The Tiny House Family is currently building a larger home and they’ve written a book about their experience. An Amazon reviewer called them “sell outs” for building their new and larger home, which I believe is 1500 sq ft.
I seen it as a brilliant plan! They are able to save a half of their household income and incur no debt, while building a new home.
They said that they were planning to do that from the beginning. I definitely don’t see it as selling out since we all know that everyone has their own reasons for getting and living in a tiny house.
So the garden didn’t quite work out last year. >.> But never one to give up completely, I decided to try again this year and learn from my mistakes. I’m also going to figure out what to do about random colorful mushrooms popping up all over the place.
Anyway, I’ve got mini window gardens going. In the video in order of appearance, there’s carrots(Danver 1/2 long), sweet bell pepper, strawberries, cucumber, dill, and fennel. My mom is ecstatic because some of the things she’s planted are actually still alive. Now if I could just get her to pay closer attention then we might not lose any other plants.
There was some squash she transplanted that didn’t make it because she was very much of the idea that you could plop them all in at once and be done with it which is exactly what I was instructing her against.
Anyways, there are backups so it’s cool. This time around, I’m actually going to attempt some sort of structure to keep the cats and the dog out instead of a diy greenhouse with a plastic bin. I didn’t care for it, and obviously my beans didn’t either. But someone had to be the proverbial guinea pig on that one.
At the moment (and pretty much always) I’m open for art commissions. (Art is literally my sole source of income outside of some stuff I’m selling at http://sugarstuff.storenvy.com and http://skreened.com/sugarpopdreams which I doubt would appeal to tiny housers.) I’d like to be able to get some cinder blocks, containers, wire, and wood as well as some more soil and seeds, and some gloves.
If you’re interested in art;
note me here or;
e-mail gothicsugarart at hellokitty.com (remove the spaces)
I also barter for art if you have gift cards or anything like that that I can use at places like Home Depot, Lowes, or even Walmart. I have a more frivolous wishlist on pinterest if anyone wants to have the link, just note me here.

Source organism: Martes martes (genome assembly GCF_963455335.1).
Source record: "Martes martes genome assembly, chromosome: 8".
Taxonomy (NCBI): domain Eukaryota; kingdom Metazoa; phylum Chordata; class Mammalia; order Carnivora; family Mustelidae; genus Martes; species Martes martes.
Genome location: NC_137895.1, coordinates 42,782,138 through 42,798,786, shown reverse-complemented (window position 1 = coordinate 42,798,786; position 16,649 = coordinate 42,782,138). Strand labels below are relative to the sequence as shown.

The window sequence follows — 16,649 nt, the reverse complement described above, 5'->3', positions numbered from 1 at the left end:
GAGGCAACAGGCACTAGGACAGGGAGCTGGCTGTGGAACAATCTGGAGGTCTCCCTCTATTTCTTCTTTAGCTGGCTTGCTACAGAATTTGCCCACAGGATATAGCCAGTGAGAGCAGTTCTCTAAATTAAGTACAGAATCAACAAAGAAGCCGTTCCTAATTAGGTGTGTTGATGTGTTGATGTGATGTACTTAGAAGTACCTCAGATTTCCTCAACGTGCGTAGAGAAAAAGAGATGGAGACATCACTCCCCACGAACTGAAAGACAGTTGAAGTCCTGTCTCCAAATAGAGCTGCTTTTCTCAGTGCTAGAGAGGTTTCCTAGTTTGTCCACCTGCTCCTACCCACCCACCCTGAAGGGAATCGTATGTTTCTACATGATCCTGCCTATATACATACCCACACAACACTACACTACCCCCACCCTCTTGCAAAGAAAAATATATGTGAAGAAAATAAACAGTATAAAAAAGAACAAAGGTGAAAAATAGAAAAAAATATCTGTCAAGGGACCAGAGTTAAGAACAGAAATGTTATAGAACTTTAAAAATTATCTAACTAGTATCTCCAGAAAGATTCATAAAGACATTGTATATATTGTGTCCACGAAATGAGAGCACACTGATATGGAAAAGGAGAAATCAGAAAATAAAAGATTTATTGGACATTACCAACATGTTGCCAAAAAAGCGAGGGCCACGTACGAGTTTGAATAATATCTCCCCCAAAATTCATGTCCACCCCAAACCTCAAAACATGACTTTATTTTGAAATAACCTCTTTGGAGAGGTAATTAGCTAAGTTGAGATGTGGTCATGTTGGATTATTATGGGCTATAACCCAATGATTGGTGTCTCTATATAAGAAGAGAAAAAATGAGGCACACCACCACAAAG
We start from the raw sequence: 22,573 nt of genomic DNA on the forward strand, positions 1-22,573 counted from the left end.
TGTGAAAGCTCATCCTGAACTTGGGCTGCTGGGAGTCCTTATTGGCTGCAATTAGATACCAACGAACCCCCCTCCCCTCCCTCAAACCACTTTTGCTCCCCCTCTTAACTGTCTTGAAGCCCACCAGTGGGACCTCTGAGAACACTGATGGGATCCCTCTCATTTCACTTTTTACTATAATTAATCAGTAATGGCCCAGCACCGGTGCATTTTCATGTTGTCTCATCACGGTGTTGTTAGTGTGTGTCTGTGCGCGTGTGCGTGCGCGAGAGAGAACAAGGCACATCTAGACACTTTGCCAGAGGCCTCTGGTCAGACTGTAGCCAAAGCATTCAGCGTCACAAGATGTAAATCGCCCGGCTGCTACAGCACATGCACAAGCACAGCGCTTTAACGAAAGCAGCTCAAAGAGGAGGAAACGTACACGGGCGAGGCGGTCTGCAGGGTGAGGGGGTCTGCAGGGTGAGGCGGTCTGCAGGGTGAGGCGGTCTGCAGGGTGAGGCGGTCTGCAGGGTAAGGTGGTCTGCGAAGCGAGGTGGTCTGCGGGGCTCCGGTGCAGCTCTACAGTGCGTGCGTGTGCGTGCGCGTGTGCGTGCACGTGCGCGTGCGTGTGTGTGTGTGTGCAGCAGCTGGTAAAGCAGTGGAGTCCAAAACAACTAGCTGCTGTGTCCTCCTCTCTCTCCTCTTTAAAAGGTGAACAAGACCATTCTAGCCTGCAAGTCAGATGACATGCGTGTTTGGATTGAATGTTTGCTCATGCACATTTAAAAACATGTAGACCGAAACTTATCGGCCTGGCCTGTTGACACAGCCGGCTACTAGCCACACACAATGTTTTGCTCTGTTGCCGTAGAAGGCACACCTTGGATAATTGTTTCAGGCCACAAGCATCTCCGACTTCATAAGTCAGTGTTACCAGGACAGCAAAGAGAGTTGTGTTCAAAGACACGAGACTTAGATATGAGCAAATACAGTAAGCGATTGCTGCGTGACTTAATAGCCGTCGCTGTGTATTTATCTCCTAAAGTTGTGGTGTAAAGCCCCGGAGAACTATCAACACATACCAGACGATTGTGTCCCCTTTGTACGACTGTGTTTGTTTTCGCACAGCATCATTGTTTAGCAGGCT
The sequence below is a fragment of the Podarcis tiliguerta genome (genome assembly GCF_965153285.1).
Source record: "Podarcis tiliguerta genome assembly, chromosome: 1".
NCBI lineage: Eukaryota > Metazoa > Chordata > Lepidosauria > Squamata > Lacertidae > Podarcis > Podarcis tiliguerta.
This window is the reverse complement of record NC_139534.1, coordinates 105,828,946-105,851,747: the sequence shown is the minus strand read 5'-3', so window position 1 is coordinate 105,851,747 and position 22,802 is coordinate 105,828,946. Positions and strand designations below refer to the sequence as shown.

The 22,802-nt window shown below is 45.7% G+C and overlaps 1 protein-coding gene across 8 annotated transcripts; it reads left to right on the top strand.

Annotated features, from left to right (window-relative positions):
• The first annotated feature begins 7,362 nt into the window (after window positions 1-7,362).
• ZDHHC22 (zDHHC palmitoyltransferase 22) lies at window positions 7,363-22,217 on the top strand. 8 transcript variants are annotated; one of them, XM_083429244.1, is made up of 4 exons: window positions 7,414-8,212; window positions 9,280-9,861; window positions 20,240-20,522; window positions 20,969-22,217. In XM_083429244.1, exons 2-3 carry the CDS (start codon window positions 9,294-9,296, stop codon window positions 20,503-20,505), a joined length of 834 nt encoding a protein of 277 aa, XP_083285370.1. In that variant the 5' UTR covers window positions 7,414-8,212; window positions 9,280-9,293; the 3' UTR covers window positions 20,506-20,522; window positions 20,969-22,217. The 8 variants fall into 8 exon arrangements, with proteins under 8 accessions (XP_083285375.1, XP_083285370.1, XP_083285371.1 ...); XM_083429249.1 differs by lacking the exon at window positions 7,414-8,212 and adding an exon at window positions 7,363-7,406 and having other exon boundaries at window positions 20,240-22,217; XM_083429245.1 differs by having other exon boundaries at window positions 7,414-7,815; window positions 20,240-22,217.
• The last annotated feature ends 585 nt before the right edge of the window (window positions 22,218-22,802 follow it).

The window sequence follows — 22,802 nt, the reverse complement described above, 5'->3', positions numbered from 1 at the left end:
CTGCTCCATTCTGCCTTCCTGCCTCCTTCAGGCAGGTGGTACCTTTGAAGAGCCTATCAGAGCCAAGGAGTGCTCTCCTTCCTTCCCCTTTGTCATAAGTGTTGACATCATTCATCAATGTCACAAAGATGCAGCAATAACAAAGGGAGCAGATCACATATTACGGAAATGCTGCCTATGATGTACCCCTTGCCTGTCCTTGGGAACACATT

This makes me want to go there even more knowing that they’re doing this kind of stuff.
I want to go and check it out since it would be the first time I’ve been in a tiny house on wheels but it’s tomorrow and I have no idea if my e-mail would be received in time.
Chalkboard Pantry Inventory
Chalkboard paint goes a long way… just buy a quart. 1) Painters tape, 2) use a brush to cut in the edges, 3) use a small foam roller in long strokes for the rest. It takes three coats. They dried soooo fast while I was painting outside, I could go from #4 square back to #1 square right away.
After it is totally dry, “season” it by rubbing the long side of white chalk all over it. Let it sit for an hour or so… then wipe it off. That way the first thing you write on it won’t be a tattoo on it forever.
Then… empty and clean your pantry shelves, re-organize, make a list of what is on each shelf and… get creative as you make an inventory record on your new chalkboards!
Vegetables You Can Grow In The Shade.
Types Of Shade
It’s not easy to describe and compare types of shade but this should help you determine what you’ve got.
1. Partial or Half Shade
- 5-6 hours of sun per day, mainly in the afternoon when the sun is strongest.
- Garden beds that receive this same amount of sun in the mornings are considered ‘light shade’ and plants preferring half shade will not grow as large or quickly with the same amount of morning sun but they’ll still grow.
2. Dappled Shade, or Light Shade
- This type of shade is usually created by the canopy of trees overhead.
- Light still gets through but it’s not harsh and the total effect is less light than partial or half shade areas.
3. Open Shade, Full Shade, or Dense Shade
- Whether the shade is created from an obstruction like a house, or dense tree canopies overhead, these deeper shade areas are not suitable for veggies.
List of Veggies That Grow In The Shade
There is a hierarchy here, ranging from veggies like broccoli and Brussels sprouts that prefer a fair amount of sun (partial or half shade), to the salad greens (including mesclun mix) that do fine in dappled and light shade.
Afternoon sun is the strongest and preferable but you’ve got what you’ve got. Try stuff out and see how it works.
The amount of sun listed here is the minimum that will still provide a successful harvest.
5 hours of afternoon sun per day
This group includes brassicas (edible buds).
- Brussels Sprouts
- Swiss Chard (stalks)
4-5 hours of afternoon sun per day
This groups includes many root vegetables.
- Pak Choy
- swede, turnip
3-4 hours of afternoon sun per day
Edible leaves enjoy some shade and this helps prevent bolting.
- Swiss Chard (leaves)
3 hours of afternoon sun per day
- Culinary Herbs
- Mustard Greens
2 hours of afternoon sun per day
There are some salad greens that do fine with minimal sun. If this is all you’ve got, try growing them and see how they do.
- Asian Greens
- Mesclun Mix, “assorted small, young salad leaves”.
source Empress of Dirt.